Later that day, Justice Louis Brandeis met with two of Roosevelt’s advisers and told them: “This is the end of this business of centralization, and I want you to go back and tell the president that we’re not going to let this government centralize everything. It’s come to an end.”
FDR held a press conference at Hyde Park a few days later and mocked the Court’s interpretation of the Constitution in the Schechter decision. He said that the Court was going back to a “horse and buggy” understanding of the Constitution and interfering with his ability as president to relieve the suffering caused by the Great Depression.
The Supreme Court invalidated several other important pieces of New Deal legislation with constitutional arguments that rested on the same grounds as Schechter. For example, the Court declared the Agricultural Adjustment Act unconstitutional because it regulated local agriculture within the states rather than interstate commerce.
The Supreme Court took the constitutional principles of separation of powers, enumerated powers, limited government, and federalism seriously in the Schechter decision. For several decades leading up to 1937, when the Court reversed itself and took a much more expansive view of the Commerce Clause, the Supreme Court had curbed federal attempts to regulate business within the constitutional confines of the Commerce Clause.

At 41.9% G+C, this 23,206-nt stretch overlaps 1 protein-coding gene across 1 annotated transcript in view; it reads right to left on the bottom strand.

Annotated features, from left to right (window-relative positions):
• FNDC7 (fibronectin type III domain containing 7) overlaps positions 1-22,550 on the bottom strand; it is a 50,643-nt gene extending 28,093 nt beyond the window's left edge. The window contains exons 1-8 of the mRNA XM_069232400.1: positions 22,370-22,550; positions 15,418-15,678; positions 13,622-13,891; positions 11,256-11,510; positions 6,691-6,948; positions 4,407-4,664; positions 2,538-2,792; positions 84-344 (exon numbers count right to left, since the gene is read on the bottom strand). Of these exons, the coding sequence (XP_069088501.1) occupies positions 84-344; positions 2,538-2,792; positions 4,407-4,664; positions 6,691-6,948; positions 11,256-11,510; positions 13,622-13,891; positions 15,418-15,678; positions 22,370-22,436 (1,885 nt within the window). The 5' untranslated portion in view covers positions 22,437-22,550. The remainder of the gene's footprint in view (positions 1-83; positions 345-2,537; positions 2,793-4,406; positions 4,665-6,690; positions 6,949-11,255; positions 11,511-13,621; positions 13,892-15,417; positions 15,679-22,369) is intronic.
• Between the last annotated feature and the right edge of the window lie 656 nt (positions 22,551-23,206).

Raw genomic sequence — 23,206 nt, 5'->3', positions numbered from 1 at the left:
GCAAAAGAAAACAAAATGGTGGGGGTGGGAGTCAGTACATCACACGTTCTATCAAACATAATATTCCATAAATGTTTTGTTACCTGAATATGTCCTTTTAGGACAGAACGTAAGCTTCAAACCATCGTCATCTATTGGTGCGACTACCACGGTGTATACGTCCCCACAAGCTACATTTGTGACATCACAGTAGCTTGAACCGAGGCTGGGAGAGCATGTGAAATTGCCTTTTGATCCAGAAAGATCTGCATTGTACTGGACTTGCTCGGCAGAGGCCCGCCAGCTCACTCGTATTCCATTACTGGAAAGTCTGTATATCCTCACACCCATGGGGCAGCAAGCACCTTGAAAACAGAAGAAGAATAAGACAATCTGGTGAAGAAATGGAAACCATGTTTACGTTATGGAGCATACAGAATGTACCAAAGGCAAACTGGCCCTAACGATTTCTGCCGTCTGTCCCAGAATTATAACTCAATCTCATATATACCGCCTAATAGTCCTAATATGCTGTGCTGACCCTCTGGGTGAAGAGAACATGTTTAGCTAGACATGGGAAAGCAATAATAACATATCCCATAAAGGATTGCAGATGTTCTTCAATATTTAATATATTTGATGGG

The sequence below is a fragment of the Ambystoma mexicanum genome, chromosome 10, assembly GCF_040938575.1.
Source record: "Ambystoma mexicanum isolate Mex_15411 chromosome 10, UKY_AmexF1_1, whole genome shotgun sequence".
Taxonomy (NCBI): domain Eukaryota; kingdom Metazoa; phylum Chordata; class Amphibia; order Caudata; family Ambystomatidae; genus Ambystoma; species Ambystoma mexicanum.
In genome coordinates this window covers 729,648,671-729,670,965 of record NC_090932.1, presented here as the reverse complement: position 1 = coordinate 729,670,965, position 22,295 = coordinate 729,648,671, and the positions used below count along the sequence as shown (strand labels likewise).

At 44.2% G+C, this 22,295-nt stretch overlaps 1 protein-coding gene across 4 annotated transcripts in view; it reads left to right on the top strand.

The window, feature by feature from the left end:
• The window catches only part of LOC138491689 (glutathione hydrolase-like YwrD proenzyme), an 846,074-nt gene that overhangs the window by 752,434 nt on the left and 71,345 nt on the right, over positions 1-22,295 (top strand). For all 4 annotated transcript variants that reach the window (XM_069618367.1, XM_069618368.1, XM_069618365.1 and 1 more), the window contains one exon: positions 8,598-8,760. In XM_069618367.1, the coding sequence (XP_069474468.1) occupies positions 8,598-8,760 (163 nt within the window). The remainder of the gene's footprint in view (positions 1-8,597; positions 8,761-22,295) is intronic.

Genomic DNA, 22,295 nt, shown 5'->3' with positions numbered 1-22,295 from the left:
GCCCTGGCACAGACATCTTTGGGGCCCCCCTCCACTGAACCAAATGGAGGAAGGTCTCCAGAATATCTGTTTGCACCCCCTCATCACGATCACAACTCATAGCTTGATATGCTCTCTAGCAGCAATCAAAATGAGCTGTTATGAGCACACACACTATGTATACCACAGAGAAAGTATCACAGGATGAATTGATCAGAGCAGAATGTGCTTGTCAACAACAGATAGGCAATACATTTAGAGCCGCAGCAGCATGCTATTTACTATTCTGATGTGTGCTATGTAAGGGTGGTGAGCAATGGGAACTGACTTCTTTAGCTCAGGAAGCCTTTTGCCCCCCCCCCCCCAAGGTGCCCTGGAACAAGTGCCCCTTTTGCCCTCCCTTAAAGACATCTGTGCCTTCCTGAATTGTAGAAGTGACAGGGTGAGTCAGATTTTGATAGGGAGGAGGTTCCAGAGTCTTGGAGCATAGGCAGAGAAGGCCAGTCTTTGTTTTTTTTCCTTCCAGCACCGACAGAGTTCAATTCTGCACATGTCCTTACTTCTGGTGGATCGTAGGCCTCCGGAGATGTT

Schechter Poultry Corp v. U.S. (1935) Supreme Court decision: https://supreme.justia.com/cases/federal/us/295/495/case.html
Tony Williams is a Constituting America Fellow and the author of five books including Washington & Hamilton: The Alliance that Forged America.
Thank you for the essay. I knew that many of Roosevelt’s new deal legislation was judged to be unconstitutional, but have not actually read about any of the cases until now.
The pragmatism Roosevelt espoused may be alluring for a season, but the Constitution designed to protect and serve all Americans in all seasons.
We saw a similar argument proffered after 9/11. “In order to fight the war on terrorism we need new to view privacy in light of these new threats. The government needs new powers to fight this war.” Unfortunately the recent courts seem to agree with a living constitution. I am not even sure what they believe is private anymore. Anything?